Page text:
LOS ANGELES – Governor Jerry Brown’s proposed budget for FY 2018-19 takes a significant step forward in prioritizing children from birth to age 5. In this third and final year of promised multi-year funding, Governor Brown fulfills his commitment to expand access and availability of child care and early learning opportunities for young children, and introduced funding for additional services to further support families.
“A budget is a statement of values and priorities. Our shared priority across the state must be the wellbeing of our youngest children,” said Kim Belshé, executive director of First 5 LA, an independent county agency that advocates on behalf of young children and their parents. “Tomorrow depends on the decisions we make today. We thank Governor Brown for prioritizing the programs and services that support preschool-aged children and their families, and applaud his inclusion of family strengthening home visiting services.”
The January budget proposes $190.3 billion spending plan and builds upon past investments to support families, which include:
- An increase of 2,959 slots for full-day state preschool, beginning April 1, 2018
- An increase of the reimbursement rate for providers that contract directly with the Department of Education, by approximately 2.8 percent and a proposal to make permanent the temporary hold harmless to the 2016 Regional Market Reimbursement Rate for providers accepting vouchers
- An increase of $120 million to establish a fully online community college that provides scheduling flexibility and more accessible learning options for the child developmental workforce
- $1.3 billion of Prop 56 tobacco tax revenue increase for 2018-19 to be used to expand
Medi-Cal and Denti-Cal services, including increased provider reimbursement rates
The budget proposal also outlines the creation of new programs, which include:
- $26.7 million for a Home Visiting Initiative pilot program through 2021 to help parents in the CALWorks program reach self-sufficiency by improving family engagement practices, supporting healthy development of young children and preparing for employment
- The Inclusive Early Education Expansion Program, providing $167 million one-time funding to increase the availability of early care and education for children prenatal to 5, especially low-income children and children with exceptional needs.
Belshé noted the proposed budget takes an important step in prioritizing funding for multiple supports for young children, from pre-and-post natal support offered through home visiting, to health coverage, to quality early learning. First 5 LA is committed to helping California’s leaders prioritize funding that supports early childhood development.
Over the past 20 years, much has been learned about early childhood development. Ninety percent of a child’s brain is developed by age 5, yet policymakers have not prioritized investment for this critical stage of life. California’s families still face significant challenges. For example, 1 out of every five children in California live in poverty, and in L.A. County the child poverty rate is even higher at more than 28%. Parents with two children may pay nearly half their wages for child care in Los Angeles County, and statewide more than 1.2 million children do not receive the subsidized child care services for which they are eligible.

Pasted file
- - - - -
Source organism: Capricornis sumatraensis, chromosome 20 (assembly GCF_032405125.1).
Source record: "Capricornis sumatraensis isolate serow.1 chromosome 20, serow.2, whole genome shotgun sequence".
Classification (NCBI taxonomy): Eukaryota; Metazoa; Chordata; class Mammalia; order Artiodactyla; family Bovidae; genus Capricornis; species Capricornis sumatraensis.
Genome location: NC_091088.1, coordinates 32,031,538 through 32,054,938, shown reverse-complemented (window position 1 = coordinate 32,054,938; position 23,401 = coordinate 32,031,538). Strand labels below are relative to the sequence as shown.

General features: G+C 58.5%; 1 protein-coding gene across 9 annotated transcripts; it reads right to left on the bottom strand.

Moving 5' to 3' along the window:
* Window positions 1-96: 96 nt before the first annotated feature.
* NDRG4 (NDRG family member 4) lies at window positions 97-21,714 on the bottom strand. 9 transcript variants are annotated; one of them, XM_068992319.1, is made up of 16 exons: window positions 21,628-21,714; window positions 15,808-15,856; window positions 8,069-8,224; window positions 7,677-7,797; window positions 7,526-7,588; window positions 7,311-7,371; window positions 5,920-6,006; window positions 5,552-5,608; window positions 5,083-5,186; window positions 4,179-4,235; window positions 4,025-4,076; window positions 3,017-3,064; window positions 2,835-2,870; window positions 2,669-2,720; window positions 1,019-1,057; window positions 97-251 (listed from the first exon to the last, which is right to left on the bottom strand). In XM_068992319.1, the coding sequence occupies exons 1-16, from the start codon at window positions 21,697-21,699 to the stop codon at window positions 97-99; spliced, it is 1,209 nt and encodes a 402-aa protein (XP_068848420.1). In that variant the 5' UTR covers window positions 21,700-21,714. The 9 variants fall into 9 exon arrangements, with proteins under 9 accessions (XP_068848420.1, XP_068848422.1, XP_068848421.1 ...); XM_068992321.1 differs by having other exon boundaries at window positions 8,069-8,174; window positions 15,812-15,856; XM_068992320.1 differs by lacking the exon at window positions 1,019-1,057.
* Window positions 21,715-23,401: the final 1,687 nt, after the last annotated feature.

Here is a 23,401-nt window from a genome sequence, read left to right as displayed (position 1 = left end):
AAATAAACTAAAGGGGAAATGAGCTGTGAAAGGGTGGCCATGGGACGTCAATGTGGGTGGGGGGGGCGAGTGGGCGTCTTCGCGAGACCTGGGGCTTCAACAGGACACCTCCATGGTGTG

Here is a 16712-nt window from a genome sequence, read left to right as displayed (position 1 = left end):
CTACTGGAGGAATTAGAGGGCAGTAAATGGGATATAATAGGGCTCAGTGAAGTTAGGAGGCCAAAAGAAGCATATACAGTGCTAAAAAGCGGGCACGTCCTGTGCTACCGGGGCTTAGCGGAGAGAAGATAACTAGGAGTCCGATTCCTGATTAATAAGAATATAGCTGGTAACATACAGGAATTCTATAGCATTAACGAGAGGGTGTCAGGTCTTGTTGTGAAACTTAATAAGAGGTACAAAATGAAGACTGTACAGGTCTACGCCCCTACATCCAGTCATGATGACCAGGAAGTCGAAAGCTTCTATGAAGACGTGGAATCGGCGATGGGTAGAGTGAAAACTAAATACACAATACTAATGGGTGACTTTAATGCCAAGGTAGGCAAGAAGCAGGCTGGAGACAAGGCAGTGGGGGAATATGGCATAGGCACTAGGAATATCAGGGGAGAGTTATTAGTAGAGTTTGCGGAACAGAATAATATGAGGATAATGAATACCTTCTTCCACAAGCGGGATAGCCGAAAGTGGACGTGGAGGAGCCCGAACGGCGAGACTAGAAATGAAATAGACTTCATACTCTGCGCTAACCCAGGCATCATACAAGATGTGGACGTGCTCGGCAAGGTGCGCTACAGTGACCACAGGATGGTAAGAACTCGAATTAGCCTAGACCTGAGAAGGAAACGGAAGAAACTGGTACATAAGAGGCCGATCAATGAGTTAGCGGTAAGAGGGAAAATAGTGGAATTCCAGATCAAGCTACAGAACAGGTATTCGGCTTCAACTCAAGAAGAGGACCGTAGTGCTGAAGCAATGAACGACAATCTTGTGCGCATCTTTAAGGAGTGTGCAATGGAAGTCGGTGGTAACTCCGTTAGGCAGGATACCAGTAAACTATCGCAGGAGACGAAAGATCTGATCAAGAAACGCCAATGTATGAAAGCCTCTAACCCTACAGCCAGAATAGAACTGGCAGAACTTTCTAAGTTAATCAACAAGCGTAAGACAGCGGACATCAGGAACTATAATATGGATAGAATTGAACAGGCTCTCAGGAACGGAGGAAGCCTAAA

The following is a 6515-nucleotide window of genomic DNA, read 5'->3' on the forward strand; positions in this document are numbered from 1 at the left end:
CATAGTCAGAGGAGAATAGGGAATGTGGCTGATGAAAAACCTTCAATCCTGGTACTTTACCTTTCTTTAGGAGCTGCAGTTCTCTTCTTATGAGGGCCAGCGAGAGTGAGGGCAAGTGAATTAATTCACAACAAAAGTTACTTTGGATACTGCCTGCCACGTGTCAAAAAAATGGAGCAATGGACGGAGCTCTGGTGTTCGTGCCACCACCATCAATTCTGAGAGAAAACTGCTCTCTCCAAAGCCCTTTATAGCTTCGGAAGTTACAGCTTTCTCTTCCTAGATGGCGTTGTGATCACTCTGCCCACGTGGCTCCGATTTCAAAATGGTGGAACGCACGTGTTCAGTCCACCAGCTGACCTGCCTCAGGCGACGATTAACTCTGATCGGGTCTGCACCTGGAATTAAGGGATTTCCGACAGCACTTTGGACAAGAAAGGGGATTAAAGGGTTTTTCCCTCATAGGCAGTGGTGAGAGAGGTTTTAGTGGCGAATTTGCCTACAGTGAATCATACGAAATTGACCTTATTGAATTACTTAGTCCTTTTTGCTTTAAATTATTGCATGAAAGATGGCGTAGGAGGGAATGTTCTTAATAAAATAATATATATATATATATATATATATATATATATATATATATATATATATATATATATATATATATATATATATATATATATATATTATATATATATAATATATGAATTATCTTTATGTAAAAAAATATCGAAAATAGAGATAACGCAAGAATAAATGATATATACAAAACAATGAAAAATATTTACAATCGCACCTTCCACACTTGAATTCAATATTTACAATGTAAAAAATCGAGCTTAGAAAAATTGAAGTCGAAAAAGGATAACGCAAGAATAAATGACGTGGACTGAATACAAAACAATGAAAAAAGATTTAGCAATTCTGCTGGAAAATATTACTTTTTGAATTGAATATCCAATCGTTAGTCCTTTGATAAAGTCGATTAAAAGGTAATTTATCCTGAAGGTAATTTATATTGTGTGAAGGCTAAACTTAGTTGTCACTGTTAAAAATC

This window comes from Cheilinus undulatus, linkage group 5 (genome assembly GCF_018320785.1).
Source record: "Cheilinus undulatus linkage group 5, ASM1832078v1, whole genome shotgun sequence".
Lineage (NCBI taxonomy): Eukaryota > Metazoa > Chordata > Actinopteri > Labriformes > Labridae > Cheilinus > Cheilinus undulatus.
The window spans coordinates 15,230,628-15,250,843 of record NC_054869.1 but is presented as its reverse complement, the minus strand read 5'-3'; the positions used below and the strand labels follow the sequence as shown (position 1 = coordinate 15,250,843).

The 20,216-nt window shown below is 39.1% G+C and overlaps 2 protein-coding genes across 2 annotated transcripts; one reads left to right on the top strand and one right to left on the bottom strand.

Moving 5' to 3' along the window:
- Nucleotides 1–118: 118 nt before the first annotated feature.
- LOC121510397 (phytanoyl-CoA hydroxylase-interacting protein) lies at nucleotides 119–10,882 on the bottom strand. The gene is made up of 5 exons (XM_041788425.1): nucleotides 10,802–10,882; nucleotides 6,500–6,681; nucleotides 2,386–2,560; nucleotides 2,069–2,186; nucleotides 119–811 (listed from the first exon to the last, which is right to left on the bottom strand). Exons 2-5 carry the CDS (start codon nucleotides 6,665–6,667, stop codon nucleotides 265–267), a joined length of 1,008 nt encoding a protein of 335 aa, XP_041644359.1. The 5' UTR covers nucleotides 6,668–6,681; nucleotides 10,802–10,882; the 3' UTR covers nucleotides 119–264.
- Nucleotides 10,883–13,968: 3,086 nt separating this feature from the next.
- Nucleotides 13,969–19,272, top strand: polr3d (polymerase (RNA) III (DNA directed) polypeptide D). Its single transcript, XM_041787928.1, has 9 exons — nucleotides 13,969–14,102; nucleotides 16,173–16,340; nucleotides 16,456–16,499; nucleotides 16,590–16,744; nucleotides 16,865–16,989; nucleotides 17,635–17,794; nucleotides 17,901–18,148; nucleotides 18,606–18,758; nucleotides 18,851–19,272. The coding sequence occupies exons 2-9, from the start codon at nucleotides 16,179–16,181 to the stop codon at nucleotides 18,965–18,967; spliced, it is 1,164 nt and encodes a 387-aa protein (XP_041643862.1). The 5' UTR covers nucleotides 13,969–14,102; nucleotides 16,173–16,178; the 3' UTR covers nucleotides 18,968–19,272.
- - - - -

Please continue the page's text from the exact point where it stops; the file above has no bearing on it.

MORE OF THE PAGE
“We’ve all heard ‘as California goes, so goes the nation.’ At First 5 LA, we believe as kids’ wellbeing goes, so goes the state,” Belshé continued. “We look forward to working with the Legislature and the Administration to prioritize investment in the full prenatal to age 5 continuum of services as they continue to craft the budget. We can’t afford not to. When we invest in the first five years of a child’s life, we can change a child’s future.”
ABOUT THE STATE BUDGET PROCESS
The State Constitution requires the Governor submit a budget to the Legislature by January 10. Budget subcommittees in the State Assembly and State Senate will review the Governor's proposed budget and begin to craft their versions of the annual spending plan.
The Legislature has the authority to approve, modify, or reject the Governor’s proposals, add new spending or make other changes that substantially revise the budget as proposed by the Governor. The Legislature typically waits for the May Revision budget update before final budget decisions are made on major programs such as Education, Corrections, and Health and Human Services.
The May Revision to the Governor’s Budget consists of an update to the Governor’s economic and revenue outlook and revises, supplements, or withdraws the policy initiatives included in the Governor’s budget proposal from January.
The Legislature must pass a budget bill for the upcoming fiscal year by midnight on June 15. The Governor has until June 30 to sign the budget bill into law.
ABOUT EARLY CARE AND EDUCATION IN CALIFORNIA
- 90 percent of brain development happens in the first five years of life
- California has nearly 1.5 million babies and toddlers, according to Kids Count Data, 2016
- According to a Choose Children 2018 survey, 87 percent of voters polled said the governor should prioritize early childhood education
- Fewer than 1 in 3 [28.5%] young children in California receive timely developmental screenings
- California ranks 40th in the nation in its efforts to support its youngest children
- In addition to preschool and child care, high-quality home visiting programs, like First 5 LA’s Welcome Baby program, can increase children’s school readiness, improve child health and development, reduce child abuse and neglect, and enhance parents’ abilities to support healthy cognitive, language, social-emotional, and physical development
- Parents with two children may pay nearly half their wages for child care in Los Angeles County, according to a March 2017 report that explores the resources and gaps in the early care and education system within the county.